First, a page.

I Don’t Want to Fear Becoming a Journalist

I’m in high school now, but I’m scared of the vitriol I’ll face as a Black man covering the news

Former President Donald Trump branded the news media the “enemy of the people” on dozens of occasions during his time in office, whether to castigate a journalist on Twitter for unfavorable press coverage or to incite chants of “CNN sucks” at campaign rallies. The phrase “enemy of the people” has been historically used by autocrats across all eras, from the Roman Empire to Germany’s Third Reich to the Soviet Union. Trump brought this derogatory label and its ugly history to the presidency. He not only used it regularly but infected our national discourse with it, leading tens of thousands of Americans to act upon his words.

On the tame end of the spectrum, action against this supposed “enemy” often involved boycotting certain news organizations deemed unsympathetic toward Trump. From there it escalated to online harassment, with relentless bullying that targeted individual writers and editors whose words were smeared before they were even read. The most extreme response was to enact violence on people in the news media, which is exactly what occurred at the Capitol Hill riots on January 6.

“Murder the Media” was etched into a door of the Capitol. TV crews were chased out as they tried to capture this egregious, yet historic moment in our nation’s history. Beyond enduring verbal abuse and threats, a CBS reporter received a grim warning from protesters that law enforcement wouldn’t protect journalists — they were on their own and surrounded by belligerent Trump supporters.

But the most heartbreaking part is that the rioters were right. The police weren’t kind to members of the news media either. A video journalist for the Washington Post and her colleague were detained by police for filming the riots after the 6 p.m. curfew. Outside Washington, in Vancouver, Canada, a photographer was punched in the face at a small rally of Trump supporters.

Trump inspired this sort of behavior. He took to his now-deactivated Twitter account, which had over 80 million followers, to deride, mock, and humiliate reporters he didn’t like. Even outside the Twitter world, Trump antagonized reporters at his rallies. One of his worst offenses, often forgotten in his slew of controversies, occurred when he mocked a disabled reporter. Even still, Trump got elected.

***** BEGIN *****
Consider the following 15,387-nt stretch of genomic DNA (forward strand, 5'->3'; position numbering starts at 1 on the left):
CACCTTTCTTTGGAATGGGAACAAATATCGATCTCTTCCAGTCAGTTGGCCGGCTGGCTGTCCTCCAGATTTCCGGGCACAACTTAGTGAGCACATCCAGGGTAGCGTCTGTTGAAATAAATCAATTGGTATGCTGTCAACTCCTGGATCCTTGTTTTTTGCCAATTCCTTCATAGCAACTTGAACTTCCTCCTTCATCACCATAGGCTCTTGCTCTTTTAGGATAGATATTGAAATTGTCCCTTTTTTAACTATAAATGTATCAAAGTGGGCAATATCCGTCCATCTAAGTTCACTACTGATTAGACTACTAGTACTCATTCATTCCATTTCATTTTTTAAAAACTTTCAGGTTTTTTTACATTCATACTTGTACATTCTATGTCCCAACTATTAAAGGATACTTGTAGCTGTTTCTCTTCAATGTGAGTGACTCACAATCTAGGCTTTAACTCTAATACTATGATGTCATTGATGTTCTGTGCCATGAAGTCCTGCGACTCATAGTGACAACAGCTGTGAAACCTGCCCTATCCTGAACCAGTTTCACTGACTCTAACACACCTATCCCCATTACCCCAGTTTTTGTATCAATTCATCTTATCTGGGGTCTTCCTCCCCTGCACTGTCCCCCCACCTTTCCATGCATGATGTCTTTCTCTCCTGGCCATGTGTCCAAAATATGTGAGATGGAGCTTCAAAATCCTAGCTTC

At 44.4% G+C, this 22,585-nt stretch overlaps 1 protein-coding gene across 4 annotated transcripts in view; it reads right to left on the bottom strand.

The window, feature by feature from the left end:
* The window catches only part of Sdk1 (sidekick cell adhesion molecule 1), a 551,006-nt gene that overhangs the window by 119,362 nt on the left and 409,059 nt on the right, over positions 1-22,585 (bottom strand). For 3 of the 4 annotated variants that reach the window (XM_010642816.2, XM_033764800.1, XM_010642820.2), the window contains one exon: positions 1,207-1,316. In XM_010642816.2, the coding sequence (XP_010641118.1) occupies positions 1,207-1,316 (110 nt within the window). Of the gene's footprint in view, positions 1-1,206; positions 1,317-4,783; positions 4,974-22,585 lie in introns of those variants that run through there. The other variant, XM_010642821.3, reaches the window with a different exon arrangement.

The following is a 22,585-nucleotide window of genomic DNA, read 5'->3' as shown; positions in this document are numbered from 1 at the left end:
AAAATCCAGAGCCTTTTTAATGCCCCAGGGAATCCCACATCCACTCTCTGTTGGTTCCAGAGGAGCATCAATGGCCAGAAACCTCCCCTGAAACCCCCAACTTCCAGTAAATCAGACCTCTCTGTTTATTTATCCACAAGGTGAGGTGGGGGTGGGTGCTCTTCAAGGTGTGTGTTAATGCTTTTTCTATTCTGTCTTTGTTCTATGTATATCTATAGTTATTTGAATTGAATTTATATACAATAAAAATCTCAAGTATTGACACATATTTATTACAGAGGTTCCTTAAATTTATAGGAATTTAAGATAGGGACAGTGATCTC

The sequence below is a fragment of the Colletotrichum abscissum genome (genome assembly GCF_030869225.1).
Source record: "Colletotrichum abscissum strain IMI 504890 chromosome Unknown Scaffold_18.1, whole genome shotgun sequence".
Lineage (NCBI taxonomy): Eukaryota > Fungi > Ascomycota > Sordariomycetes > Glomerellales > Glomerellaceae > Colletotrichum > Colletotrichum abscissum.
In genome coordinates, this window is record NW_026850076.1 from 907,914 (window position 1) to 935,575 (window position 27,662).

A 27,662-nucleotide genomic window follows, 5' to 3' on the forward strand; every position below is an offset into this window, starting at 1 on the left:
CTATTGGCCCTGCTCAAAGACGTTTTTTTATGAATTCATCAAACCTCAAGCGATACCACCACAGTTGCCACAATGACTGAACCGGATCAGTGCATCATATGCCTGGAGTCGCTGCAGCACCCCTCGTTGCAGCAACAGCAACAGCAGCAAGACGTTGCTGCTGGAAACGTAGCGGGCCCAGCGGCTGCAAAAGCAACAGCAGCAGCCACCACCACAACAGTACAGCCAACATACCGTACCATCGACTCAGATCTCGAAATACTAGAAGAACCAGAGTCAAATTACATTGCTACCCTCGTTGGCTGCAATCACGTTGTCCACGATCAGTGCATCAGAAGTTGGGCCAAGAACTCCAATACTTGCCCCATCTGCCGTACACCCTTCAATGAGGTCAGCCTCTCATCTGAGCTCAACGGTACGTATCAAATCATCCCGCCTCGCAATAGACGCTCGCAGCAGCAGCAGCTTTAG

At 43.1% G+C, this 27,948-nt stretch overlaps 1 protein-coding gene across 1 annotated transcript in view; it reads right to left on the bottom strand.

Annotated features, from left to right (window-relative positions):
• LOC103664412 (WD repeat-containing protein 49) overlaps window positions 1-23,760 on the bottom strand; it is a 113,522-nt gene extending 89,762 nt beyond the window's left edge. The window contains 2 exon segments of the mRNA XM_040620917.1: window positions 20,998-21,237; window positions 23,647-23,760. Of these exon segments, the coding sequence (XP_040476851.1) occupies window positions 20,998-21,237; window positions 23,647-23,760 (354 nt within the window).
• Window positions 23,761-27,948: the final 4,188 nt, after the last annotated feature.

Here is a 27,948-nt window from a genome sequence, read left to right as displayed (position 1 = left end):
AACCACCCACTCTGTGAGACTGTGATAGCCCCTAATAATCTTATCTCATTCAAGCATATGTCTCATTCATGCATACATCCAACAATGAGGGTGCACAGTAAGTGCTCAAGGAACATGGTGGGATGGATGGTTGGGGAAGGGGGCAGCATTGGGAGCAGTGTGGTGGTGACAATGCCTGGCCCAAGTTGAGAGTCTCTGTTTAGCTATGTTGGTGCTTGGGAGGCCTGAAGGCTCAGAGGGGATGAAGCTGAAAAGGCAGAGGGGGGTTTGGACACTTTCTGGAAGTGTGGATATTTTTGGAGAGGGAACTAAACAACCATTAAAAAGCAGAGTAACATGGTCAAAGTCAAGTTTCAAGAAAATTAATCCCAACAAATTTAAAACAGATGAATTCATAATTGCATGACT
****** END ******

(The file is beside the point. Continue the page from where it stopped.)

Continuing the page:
As a Black high school student and aspiring journalist, I found it revolting to see members of the media be demonized and called the enemy of the people. I believe journalism is a public service; it’s the best way for me to tell stories and advocate for workable solutions. It’s where I see myself making the greatest impact. But that resolve grows weaker when people like Trump constantly beat down on the press. Knowing I would face particular vitriol by the insurrectionists at the Capitol as a Black man and a member of the news media makes my stomach churn. Yet, I am still gripped by the industry and believe in it firmly.

Certainly, Trump is not the first president to disparage the press. President Richard Nixon had his own scores to settle with the press, going so far as to ban all reporters from the opening ceremony of his presidential library and museum. But there is one key difference between Trump and Nixon—the internet. The proliferation of misinformation online was critical to justifying Trump’s relentless attacks on the press.

Unlike Nixon, Trump had a major cable news network to serve as his propaganda machine. Fox News gave legitimacy in a way never done before. The narrative turned from “Mainstream media is biased against Republicans” into the “Mainstream media wants to kill democracy.” The former is a legitimate claim that does have at least some truth to it. The latter is a complete desecration of the job of the journalist by claiming they are killing the democracy they serve to protect. Trump not only pushed for this dangerous lie but cemented it in the minds of millions of Americans.

Knowing I would face particular vitriol by the insurrectionists at the Capitol as a Black man and a member of the news media makes my stomach churn.

So it was incredibly refreshing when Jen Psaki, the new White House press secretary under President Biden, greeted reporters cordially and did something Trump press secretaries almost never did: take questions from the press and answer appropriately. By contrast, Trump’s press secretaries went into the briefing room actively seeking war. They went out there and lied until they couldn’t anymore. That’s when they ended daily press briefings altogether under Sarah Sanders.

Biden will likely have his own set of controversies and scandals that will hang over his presidency (hopefully not to the magnitude and frequency of his predecessor). He won’t always get “good” coverage and I’m sure his press secretary won’t always be as happy to take questions. But for the future of the news media, and democracy itself, he must actively restore faith and dignity in the media institution as a pillar of our society.

Holding regular press briefings is a good first step. But even more than that, he must restore confidence in the news media. He must reach across the aisle and live up to his reputation, to get Republicans (not the fascist ones that supported the insurrection) to boldly come out and condemn the deep state conspiracy theories and reject Trump’s “enemy of the state” claims.

Without restoring faith in the news media as an even semi-reliable source of information, it will crumble in a few years time. And even if I get there before it’s destroyed, I might get killed for doing my job.

Freelance journalist in The New York Times, Business Insider, GEN, Elemental, and more. 📧: rainierharris3@gmail.com

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